What Is EMDR?
EMDR stands for Eye Movement Desensitization and Reprocessing. It’s a type of therapy that help resolve symptoms, thoughts, behaviors, emotions, and other types of distress that result from a disturbing or traumatic experience. When an overwhelming experience occurs and the brain does not have the time or resources to process it in a healthy and adaptive manner, that memory can get stored in a part of the brain that makes it feel like it’s happening again and again, and it becomes stuck.
EMDR helps the brain become un-stuck, and to resume utilizing its natural way of resolving and integrating memories; the disturbance naturally resolves along with it. It’s similar to a doctor setting a broken bone – without intervention, the bone may try healing but not be able to do so well until the problem is resolved. Likewise, the mind tends toward healing under the right conditions. Another analogy is with computers; when a file becomes corrupted, it takes up a lot of space on the computer’s hard drive, and it’s difficult to access the information needed. Re-formatting that file enables it to be stored properly and it again becomes useful. Similarly, EMDR “re-formats” memories so that they are stored well and are useful.
How Does It Work?
EMDR is thought to work similarly to REM sleep, the brain’s natural way of processing memory and integrating the information. Bilateral stimulation is delivered to the client in the form of side-to-side eye movements (mimicking REM sleep), gentle tactile vibrations alternating from left to right from egg-shaped handheld devices, and/or sounds played alternatingly in each ear. This alternating stimulation is thought to allow the right and left hemispheres of the brain to communicate in a more efficient way, utilizing the mind’s natural form of healing and processing.
The client is fully awake, conscious, and in control throughout the EMDR process; there is no hypnosis, loss of consciousness or being “put under” involved.
What Does It Look Like?
EMDR is an 8-Phase, Three-Prong approach, examining the past, present, and future.
- Phase 1: History is explored and memories are identified for reprocessing
- Phase 2: Grounding is practiced, and resources are given to help the client feel confident in their ability to self-regulate their emotional state, both in and out of session.
- Phase 3: A specific memory is chosen as the “target”, and a visual image, negative and positive thoughts about the self are identified, and negative emotions, body sensations, and disturbance levels are gauged.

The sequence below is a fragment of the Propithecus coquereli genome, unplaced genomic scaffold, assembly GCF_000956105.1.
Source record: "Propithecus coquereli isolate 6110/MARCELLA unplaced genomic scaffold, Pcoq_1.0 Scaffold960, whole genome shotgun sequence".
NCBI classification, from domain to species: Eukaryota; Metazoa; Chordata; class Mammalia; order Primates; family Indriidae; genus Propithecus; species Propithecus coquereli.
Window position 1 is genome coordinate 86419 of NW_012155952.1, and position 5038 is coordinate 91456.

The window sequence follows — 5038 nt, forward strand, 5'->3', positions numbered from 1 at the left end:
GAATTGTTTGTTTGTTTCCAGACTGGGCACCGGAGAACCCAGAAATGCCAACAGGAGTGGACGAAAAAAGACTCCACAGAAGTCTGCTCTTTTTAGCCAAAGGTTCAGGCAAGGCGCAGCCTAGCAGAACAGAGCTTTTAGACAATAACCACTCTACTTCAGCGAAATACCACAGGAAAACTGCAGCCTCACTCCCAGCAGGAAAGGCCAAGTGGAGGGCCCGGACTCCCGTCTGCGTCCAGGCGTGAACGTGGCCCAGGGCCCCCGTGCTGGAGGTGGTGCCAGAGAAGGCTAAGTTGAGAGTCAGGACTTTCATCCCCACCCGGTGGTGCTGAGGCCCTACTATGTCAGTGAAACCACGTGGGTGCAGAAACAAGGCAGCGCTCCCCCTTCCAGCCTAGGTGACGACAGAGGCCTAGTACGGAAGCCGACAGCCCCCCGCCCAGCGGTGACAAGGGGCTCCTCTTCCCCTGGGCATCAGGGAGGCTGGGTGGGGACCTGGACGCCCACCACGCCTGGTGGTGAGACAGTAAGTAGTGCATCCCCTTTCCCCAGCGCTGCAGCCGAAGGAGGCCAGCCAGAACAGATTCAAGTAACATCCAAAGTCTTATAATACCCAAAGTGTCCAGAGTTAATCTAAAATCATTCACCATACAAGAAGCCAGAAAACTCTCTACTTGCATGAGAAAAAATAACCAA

- Phase 4: Bilateral stimulation is delivered as the client recalls the target memory and they are instructed to “just notice” where the brain tends to go without judgment or trying to control; there is no wrong way to do this phase so long as you are open to the process. The therapist closely monitors progress and thought process as this goes and may give you some direction.
- Phase 5: An adaptive thought is paired with the target memory
- Phase 6: The client notices any unusual body sensations, if applicable.
- Phase 7: Closure. You will be reminded that this can be hard work, and that some memories may endure with you as you leave the session. Take note of them and write them down in a log, if asked to do so. You will also be reminded of your resources.
- Phase 8: This phase is a re-evaluation and typically opens a session; you’ll be asked about new thoughts, connections, or dreams that may be indicative of post-session processing.
Are There Risks Involved?
There is some amount of risk involved with any type of therapy; sometimes symptoms are stirred up more while they are being addressed, and you may feel some discomfort as the process goes on. It’s possible that some subconscious memories may become conscious during the EMDR process, or that connections you make may be unwanted or difficult. You may experience some unpleasant emotions or have more vivid dreams; this is part of the brain going through its healing process. For the most part, EMDR has been shown to be a very safe, gentle, well-tolerated, and effective approach to therapy with minimal unpleasant effects. If you have concerns, please discuss them with your therapist.
About the Research
There is a lot of empirically-validated research on EMDR. Studies suggest that EMDR is an effective trauma therapy that works more quickly than CBT or other therapies, producing similar end results. At follow-up appointments, people who received EMDR intervention maintained their progress. For people with a PTSD diagnosis, their symptoms lessened or resolved to the point that they no longer met criteria after a handful of sessions.
EMDR has been shown to work for a variety of problems, including trauma, abuse, childhood abuse, assault, depression, anxiety, addiction, eating disorders, dissociation, performance anxiety, and more. It is a versatile and robust therapy that is effective for a wide variety of people, situations, and problems.